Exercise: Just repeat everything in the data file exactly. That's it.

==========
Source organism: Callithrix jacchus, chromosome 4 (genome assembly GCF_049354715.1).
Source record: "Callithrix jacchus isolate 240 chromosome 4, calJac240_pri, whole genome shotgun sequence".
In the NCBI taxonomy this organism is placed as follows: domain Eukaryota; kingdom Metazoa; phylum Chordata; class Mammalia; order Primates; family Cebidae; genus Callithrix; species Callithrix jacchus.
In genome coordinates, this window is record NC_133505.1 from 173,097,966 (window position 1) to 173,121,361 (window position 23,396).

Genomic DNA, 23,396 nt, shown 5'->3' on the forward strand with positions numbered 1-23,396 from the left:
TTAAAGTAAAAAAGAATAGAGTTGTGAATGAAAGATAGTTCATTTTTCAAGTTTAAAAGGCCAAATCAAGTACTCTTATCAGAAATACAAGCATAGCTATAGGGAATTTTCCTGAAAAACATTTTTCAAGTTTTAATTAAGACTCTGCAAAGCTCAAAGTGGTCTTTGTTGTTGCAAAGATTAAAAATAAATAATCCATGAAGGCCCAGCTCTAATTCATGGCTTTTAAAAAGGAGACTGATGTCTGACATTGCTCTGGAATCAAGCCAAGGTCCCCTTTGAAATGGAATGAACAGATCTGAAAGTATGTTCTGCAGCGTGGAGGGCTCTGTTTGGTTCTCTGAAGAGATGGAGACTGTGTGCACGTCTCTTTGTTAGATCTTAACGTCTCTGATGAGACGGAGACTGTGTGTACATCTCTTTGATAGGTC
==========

Source organism: Callithrix jacchus, chromosome 4 (genome assembly GCF_049354715.1).
Source record: "Callithrix jacchus isolate 240 chromosome 4, calJac240_pri, whole genome shotgun sequence".
In the NCBI taxonomy this organism is placed as follows: domain Eukaryota; kingdom Metazoa; phylum Chordata; class Mammalia; order Primates; family Cebidae; genus Callithrix; species Callithrix jacchus.
In genome coordinates, this window is record NC_133505.1 from 173,097,966 (window position 1) to 173,121,361 (window position 23,396).

Genomic DNA, 23,396 nt, shown 5'->3' on the forward strand with positions numbered 1-23,396 from the left:
TTAAAGTAAAAAAGAATAGAGTTGTGAATGAAAGATAGTTCATTTTTCAAGTTTAAAAGGCCAAATCAAGTACTCTTATCAGAAATACAAGCATAGCTATAGGGAATTTTCCTGAAAAACATTTTTCAAGTTTTAATTAAGACTCTGCAAAGCTCAAAGTGGTCTTTGTTGTTGCAAAGATTAAAAATAAATAATCCATGAAGGCCCAGCTCTAATTCATGGCTTTTAAAAAGGAGACTGATGTCTGACATTGCTCTGGAATCAAGCCAAGGTCCCCTTTGAAATGGAATGAACAGATCTGAAAGTATGTTCTGCAGCGTGGAGGGCTCTGTTTGGTTCTCTGAAGAGATGGAGACTGTGTGCACGTCTCTTTGTTAGATCTTAACGTCTCTGATGAGACGGAGACTGTGTGTACATCTCTTTGATAGGTC